This is a very simple form of noise that can be regarded as basic to understanding the standard models of noise as well as of detrimental noise.

In the standard model of noise, E_0 describes the noise of the quantum memory regardless of the state \rho stored in the memory. This is a quite natural and indeed expected form of noise.

A detrimental noise will correspond to a scenario in which, when the quantum memory is at a state \rho and \rho= U \rho_0, the noise E will be U E_0 U^{-1}. Such noise is the effect of first applying E_0 to \rho_0 and then applying U to the outcome noiselessly.

Of course, in reality we cannot perform U instantly and noiselessly and the most we can hope for is that \rho will be the result of a process. The conjecture is that a noisy process leading to \rho will be subject to noise of the form we have just described. A weaker weaker conjecture is that detrimental noise is present in every natural noisy quantum process. I also conjecture that damaging effects of the detrimental noise cannot be canceled or healed by other components of the overall noise.When we model a noisy quantum system either by a the qubits/gates description or in other ways we make a distinction between “fresh” errors which are introduced in a single computer cycle (or infinitesimally when the evolution is described by a continuous model) and the cumulative errors along the process. The basic insight of fault tolerant quantum computing is that if the incremental errors are standard and sufficiently small then we can make sure that the cumulated errors are as well. The conjecture applies to fresh errors.

 (Updated: Nov 19; sorry guys, the blue part is over-simplified and incorrect; But an emergency quantifier replacement seemed to have helped; it seems ok now)  The definition of detrimental noise for general quantum systems that we propose is as follows:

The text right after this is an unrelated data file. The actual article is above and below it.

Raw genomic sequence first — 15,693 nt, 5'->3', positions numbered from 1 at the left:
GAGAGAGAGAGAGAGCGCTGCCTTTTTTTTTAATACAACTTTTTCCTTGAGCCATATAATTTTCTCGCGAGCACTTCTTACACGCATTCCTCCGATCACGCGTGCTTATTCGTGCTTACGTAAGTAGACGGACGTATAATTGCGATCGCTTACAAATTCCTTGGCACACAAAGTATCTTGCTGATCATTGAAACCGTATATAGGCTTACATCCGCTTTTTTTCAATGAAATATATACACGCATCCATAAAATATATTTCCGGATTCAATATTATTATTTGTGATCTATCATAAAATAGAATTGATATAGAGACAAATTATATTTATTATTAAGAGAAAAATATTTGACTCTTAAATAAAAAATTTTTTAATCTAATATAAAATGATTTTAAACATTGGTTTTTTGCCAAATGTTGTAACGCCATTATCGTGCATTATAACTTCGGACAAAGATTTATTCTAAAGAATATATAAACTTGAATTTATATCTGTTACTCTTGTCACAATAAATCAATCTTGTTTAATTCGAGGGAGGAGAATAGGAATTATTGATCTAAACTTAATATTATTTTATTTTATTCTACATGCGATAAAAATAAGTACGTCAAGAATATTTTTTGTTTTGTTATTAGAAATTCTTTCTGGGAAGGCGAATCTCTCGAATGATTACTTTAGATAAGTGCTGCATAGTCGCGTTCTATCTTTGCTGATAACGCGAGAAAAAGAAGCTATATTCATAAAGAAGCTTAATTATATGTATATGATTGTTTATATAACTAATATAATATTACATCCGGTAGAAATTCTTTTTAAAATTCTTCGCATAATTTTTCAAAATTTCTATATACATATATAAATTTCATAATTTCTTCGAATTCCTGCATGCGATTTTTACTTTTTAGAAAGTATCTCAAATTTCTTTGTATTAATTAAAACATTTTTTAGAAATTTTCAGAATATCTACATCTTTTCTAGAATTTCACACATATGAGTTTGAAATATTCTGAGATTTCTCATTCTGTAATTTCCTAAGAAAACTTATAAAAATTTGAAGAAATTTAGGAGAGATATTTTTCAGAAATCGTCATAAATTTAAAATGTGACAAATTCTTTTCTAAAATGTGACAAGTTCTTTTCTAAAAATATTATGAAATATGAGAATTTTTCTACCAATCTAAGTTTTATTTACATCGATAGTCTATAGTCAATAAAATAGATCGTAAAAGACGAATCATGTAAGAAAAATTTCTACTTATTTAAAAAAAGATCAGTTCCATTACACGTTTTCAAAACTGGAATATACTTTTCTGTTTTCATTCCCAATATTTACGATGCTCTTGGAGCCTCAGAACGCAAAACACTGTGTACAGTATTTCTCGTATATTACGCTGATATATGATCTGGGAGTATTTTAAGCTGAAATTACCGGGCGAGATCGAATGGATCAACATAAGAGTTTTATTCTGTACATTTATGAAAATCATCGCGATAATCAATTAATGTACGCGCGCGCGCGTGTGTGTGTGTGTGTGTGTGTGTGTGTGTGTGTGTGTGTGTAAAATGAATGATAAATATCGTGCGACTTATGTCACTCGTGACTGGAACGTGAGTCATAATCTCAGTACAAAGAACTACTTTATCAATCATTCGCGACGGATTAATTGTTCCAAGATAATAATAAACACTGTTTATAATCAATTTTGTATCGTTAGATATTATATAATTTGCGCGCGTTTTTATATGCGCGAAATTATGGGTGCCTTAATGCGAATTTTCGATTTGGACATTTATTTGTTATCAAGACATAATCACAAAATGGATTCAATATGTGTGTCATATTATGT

A detrimental noise of a quantum system at a state \rho commutes with every some non-identity quantum operation which stabilizes \rho.

Note that this description,

Just like for the standard model of noise, we do not specify a single noise operation but rather gives an envelope for a family of noise operations.

In the standard model of noise the envelope \cal D_{\rho} of noise operations when the computer is at state \rho does not depend on \rho. For detrimental noise there is a systematic relation between the envelope of noise operations {\cal D}_\rho and the state \rho of the computer. Namely,

 {\cal D}_{U\rho} = U {\cal D}_\rho U^{-1}.

Why is it detrimental?

Detrimental noise leads to highly correlated errors when the state of the quantum memory is highly entangled. This is quite bad for quantum error-correction, but an even more devastating property of detrimental noise is that the notion of “expected number of qubit errors” becomes sharply different from the rate of noise as measured by fidelity or trace distance. Since conjugation by a unitary operator preserves fidelity-metric, the expected number of qubit errors increases linearly with the number of qubits for highly entangled states.

Here is another little thing from my paper that I’d like to try on you:

A riddle: Can noise remember the future?

Suppose we plan a process and carry it out up to a small amount of errors. Can there be a systematic relation between the errors at some time and the planned process at a later time? Continue reading

Greg’s Dinosaurs Riddle

The two-riddles post was a success, and while corresponding with Greg Kuperberg he had a riddle for me about dinosaurs, and he agreed I will share it with you.

Right before the Chixculub asteroid hit the earth, there were a variety of mammals and a wide variety of dinosaurs.  Both the mammals and the dinosaurs lived in many places, came in many sizes, etc.  Why did some of the mammals survive, but none of the dinosaurs did?

A nuch simpler question: Can you answer (without clicking or googeling or so):

How many years did the dinosaurs live? (you know,.. not a single one but them as a whole…) 1 million years, 5 millions, 20 millions, 50 millions, 100 millions?

And a deep philosophical question:

The dinosaurs perished. Should we regard them as losers???